Typically, these decorative types of concrete elements are a post installed façade covering a structural column, but with the load requirements of the train, envisioned size of the elements and the environmental concerns of the river, the above summarized use of concrete was developed and put to use.
Largo Concrete recently topped out at the Carte Hotel in downtown San Diego. Located at 401 W. Ash this 17 level building features two levels below grade and 14 stories above totalling 174,470gsf. The building consists of 2 levels of underground parking holding 118 stalls, and a conference room, event center, ballroom, gym, four-star restaurant and swimming pool between levels 1 thru 3. 240 total hotel rooms are spread out between levels 4 thru 14 with a rooftop observation deck with view of downtown and the harbor. Working with general contractor DavisReed, Tucker Sadler Architects and PK Associates as structural engineer, the building is scheduled to open during the first quarter of 2019.
The Market street development will hold 303 units and 97 parking stalls spread across 3 levels below grade and 16 levels above. Working with general contractor Swinerton Builders, Solomon Cordwell Buenz architects and Nishkian Menninger structural engineers, Largo expects to top our during the summer of 2019.
A couple miles north, the 875 California development is also being constructed with the same general contractor and structural engineer, with BDE Architecture. The building will house 44 units above 48 parking stalls on 100,000gsf. The structure will be 2 levels below grade and 8 levels above and is expected to top out during the summer of 2019.
Across the street from Pershing Square, Largo topped out at the Park 5th development in downtown Los Angeles this week. The building rests on a 4,700CY mat foundation which was poured in August 2017, with two levels below grade and 25 levels above. Patrons of the 347 unit high-rise will enjoy a rooftop deck with a club room, fitness center, a bar/kitchen, TVs, a business center, and an infinity pool with cabanas. Designed by architect Ankrom Moisan and Nabih Youssef & Associates structural engineers, the buildings is seeking LEED Silver certification by the USGBC. Working with general contractor Suffolk Construction the building is scheduled to be open in the first quarter of 2019.
437 S. Hill Podium
The MacFarlane Partners are also developing the site adjacent to the high-rise into a new mid-rise apartment complex. Largo worked with Bernards on this project pouring the concrete in a 5 level parking podium with wood frame above.
Largo poured 9,509CY of concrete at the Century Plaza Residences in Century City this weekend. The large foundation is for one of two 46 level residential buildings with a similar size pour scheduled for later this summer. Over 100 tradesmen were on site to unload, pump, place and finish 1,001 ready mix truck loads over 16 hours. Seven boom pumps, two city pumps and two placing booms worked together pumping 800CY/Hour. Working with architectural premiere designers Gensler, Pei Cobb Freed & Partners, Harley Ellis Devereaux, Englekirk Structural Engineers, and general contractor Webcor Builders, the development is scheduled to open in 2020.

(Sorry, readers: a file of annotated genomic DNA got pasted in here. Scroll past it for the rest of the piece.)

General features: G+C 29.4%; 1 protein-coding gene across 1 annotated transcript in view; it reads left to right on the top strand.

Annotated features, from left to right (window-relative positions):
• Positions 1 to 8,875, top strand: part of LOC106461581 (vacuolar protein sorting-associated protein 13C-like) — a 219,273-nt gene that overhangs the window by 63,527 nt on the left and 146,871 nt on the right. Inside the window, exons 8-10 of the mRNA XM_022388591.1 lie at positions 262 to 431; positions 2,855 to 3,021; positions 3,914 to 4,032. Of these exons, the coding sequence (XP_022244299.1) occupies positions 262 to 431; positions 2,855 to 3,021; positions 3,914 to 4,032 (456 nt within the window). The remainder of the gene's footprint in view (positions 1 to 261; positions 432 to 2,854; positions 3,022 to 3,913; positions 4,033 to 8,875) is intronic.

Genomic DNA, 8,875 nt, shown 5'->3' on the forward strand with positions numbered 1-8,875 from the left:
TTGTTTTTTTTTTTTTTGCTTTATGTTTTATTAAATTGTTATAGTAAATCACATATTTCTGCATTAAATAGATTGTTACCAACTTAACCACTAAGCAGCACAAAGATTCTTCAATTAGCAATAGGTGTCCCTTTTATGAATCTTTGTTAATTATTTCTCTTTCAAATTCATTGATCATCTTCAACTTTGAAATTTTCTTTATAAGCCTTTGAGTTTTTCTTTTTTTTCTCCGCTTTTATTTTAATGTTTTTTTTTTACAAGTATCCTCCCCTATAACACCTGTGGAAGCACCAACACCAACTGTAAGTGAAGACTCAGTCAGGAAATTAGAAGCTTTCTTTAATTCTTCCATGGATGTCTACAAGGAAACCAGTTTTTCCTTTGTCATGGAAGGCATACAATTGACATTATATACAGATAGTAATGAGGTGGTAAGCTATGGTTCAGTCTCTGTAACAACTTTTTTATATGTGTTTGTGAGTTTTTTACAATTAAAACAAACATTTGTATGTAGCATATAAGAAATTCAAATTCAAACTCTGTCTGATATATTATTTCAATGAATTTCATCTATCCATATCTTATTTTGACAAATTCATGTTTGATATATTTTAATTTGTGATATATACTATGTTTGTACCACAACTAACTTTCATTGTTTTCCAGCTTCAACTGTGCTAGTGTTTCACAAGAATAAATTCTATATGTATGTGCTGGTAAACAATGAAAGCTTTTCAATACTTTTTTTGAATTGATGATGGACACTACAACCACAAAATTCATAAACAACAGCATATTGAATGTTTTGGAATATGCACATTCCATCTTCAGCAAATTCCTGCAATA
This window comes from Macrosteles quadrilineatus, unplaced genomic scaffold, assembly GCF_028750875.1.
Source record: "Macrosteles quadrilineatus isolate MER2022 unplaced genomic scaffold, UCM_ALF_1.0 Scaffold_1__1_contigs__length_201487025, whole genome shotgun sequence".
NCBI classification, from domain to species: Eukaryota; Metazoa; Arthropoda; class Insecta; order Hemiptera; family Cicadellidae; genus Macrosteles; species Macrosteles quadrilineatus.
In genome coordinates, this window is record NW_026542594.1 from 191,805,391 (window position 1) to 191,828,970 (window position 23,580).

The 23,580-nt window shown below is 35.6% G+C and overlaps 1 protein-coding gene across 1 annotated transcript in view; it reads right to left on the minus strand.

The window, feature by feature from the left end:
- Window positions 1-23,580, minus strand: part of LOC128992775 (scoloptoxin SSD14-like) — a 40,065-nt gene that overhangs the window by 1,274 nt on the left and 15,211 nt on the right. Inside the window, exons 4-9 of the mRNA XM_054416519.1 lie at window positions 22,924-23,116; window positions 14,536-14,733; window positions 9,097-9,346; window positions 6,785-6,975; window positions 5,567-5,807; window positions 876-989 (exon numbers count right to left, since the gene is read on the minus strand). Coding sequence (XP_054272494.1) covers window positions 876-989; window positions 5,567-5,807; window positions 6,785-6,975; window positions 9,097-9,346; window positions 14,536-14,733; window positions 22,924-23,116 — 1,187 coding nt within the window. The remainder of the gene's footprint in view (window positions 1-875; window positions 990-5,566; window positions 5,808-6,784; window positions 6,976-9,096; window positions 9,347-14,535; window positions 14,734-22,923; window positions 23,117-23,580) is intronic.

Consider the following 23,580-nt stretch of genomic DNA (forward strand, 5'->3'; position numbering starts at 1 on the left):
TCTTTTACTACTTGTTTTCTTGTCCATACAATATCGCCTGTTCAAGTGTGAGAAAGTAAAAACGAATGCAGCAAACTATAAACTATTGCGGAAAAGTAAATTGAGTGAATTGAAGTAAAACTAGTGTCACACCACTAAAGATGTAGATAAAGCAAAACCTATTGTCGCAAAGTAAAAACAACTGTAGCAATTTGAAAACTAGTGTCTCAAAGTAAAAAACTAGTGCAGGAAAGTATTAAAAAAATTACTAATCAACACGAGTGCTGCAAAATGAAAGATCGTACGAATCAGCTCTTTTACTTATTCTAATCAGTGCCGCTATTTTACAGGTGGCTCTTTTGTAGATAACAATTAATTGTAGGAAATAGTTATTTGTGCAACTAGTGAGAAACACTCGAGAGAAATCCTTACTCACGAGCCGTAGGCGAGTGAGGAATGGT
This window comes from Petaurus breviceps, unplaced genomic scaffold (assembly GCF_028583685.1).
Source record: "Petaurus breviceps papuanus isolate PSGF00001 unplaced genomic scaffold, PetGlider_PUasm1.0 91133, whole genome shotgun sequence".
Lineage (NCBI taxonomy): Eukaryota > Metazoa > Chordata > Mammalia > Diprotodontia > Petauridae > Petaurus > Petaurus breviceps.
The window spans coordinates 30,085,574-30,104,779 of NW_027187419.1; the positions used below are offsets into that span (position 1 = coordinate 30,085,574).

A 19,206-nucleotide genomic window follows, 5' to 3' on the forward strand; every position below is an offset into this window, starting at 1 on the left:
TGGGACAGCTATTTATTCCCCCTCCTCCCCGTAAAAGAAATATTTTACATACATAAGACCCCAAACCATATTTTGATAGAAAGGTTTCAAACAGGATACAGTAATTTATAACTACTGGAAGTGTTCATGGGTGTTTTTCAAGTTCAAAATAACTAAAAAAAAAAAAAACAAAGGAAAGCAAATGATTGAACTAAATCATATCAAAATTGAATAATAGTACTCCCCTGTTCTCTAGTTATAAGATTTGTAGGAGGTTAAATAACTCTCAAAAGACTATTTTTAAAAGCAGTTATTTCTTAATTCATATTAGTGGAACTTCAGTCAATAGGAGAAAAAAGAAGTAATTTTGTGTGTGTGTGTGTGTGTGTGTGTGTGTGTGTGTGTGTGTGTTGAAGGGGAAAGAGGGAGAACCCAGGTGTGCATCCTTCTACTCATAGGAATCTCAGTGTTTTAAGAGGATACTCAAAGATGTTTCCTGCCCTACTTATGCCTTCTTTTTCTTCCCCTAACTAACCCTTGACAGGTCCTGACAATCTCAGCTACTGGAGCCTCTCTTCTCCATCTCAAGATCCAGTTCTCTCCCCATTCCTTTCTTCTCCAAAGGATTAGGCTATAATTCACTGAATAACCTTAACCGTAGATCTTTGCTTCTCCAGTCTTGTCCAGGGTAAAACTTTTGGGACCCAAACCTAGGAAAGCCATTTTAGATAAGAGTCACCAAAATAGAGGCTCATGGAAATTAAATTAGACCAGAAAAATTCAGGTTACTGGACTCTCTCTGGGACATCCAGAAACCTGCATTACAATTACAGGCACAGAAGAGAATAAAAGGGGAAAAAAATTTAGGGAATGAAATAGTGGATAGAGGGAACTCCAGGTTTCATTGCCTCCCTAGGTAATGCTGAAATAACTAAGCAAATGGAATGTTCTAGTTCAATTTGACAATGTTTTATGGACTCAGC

Cal Poly Pomona Student Services Building recently topped out with the last of 17 shotcrete applications on the roof. The two low-rise structures are four and three levels above grade totaling 138,400gsf. The buildings will house offices for the university’s administrative staff, multi-purpose meeting and test-taking spaces, financial support, cashier, finance, registration and information technology. The most unique aspect of the project is the ‘wavy’ roof which undulates with large perforated overhangs covering both buildings. The roof is designed to mimic the hills which surround the campus and reduce thermal loads and glare while maximizing daylight into the structure. Working with general contractor CW Driver, CO Architects, and John A. Martin & Associates Structural Engineers, the building is seeking a LEED Silver Certification and is expected to open during the Fall of 2018.
UAV Footage of a mini mat pour at the Station 1300 project in Menlo Park, CA.
Largo topped out at the 953 N. Sycamore project last week with the CIM Group in Los Angeles, CA. The development is two levels below grade and nine levels above with only the top three floors allocated to occupied space. The remaining levels of the 214,573gsf development are dedicated for parking a total of 418 cars. Designed by Lorcan O’Herlihy Architects and the BPA Group as structural engineers, the building twists away from the street as it moves up causing some of the cantilevered formwork and shoring to rest on the roof of the adjacent building.
Office Building Photos
Two blocks to the east along Romaine St., Parking Structure C Topped out for The Lot Studios around the same time. This eight level, long-span parking structure was completed in the design-build project delivery format. Largo Concrete was the general contractor self-performing the concrete place and finish and unit masonry scopes of work. The structure totals 140,790gsf and holds 398 total stalls with two elevators and two staircases. Working for the same CIM Group, the parking structure was designed by Parking Design Solutions and Ficcadenti Waggoner and Castle Structural Engineers and is scheduled to open early summer 2018.
Parking Structure Photos